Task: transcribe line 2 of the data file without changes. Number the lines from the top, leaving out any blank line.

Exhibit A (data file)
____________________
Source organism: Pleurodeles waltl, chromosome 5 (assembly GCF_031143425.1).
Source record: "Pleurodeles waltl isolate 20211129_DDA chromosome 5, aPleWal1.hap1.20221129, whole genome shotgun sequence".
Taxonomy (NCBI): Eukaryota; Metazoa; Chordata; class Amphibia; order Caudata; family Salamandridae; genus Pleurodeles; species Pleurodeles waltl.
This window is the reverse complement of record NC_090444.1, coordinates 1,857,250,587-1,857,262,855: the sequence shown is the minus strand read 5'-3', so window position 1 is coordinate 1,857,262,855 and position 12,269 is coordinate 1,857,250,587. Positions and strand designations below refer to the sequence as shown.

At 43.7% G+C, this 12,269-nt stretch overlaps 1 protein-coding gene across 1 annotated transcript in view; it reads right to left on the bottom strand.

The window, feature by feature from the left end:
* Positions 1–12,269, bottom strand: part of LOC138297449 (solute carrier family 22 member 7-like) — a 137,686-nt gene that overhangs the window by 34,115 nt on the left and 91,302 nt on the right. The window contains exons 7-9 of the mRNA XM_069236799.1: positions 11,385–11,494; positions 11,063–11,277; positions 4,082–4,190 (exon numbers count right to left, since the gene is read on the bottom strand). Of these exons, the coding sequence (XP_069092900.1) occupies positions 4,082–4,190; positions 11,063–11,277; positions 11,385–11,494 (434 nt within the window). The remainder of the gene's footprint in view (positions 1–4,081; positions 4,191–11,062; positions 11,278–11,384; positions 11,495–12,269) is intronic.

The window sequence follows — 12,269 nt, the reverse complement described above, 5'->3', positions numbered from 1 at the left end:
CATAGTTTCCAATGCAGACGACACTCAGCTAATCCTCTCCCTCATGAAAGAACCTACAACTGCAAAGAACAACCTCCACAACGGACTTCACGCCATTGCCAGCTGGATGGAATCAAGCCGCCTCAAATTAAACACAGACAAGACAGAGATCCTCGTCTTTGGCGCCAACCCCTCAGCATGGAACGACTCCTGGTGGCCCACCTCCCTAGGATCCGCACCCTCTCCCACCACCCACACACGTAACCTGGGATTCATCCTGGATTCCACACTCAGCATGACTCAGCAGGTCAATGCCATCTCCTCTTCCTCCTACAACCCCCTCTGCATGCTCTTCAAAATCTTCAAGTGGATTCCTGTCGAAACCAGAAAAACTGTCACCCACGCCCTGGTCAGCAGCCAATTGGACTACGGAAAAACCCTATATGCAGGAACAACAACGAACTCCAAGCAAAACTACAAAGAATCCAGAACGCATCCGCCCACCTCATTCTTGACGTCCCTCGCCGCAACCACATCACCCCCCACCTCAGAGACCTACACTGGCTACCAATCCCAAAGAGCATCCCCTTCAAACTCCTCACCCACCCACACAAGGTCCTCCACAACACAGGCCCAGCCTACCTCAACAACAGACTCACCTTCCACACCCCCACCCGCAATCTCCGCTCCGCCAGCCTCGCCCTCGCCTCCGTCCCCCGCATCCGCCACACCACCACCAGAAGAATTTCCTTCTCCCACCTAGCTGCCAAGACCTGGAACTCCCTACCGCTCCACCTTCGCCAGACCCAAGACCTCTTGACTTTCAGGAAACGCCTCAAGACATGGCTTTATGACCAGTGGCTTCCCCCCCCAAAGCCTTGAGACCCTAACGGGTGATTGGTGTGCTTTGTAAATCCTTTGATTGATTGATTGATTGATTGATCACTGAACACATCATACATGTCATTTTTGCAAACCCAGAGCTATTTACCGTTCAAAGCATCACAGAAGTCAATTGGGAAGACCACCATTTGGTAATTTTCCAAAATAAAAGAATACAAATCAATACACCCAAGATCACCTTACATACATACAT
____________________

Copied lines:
Source record: "Pleurodeles waltl isolate 20211129_DDA chromosome 5, aPleWal1.hap1.20221129, whole genome shotgun sequence".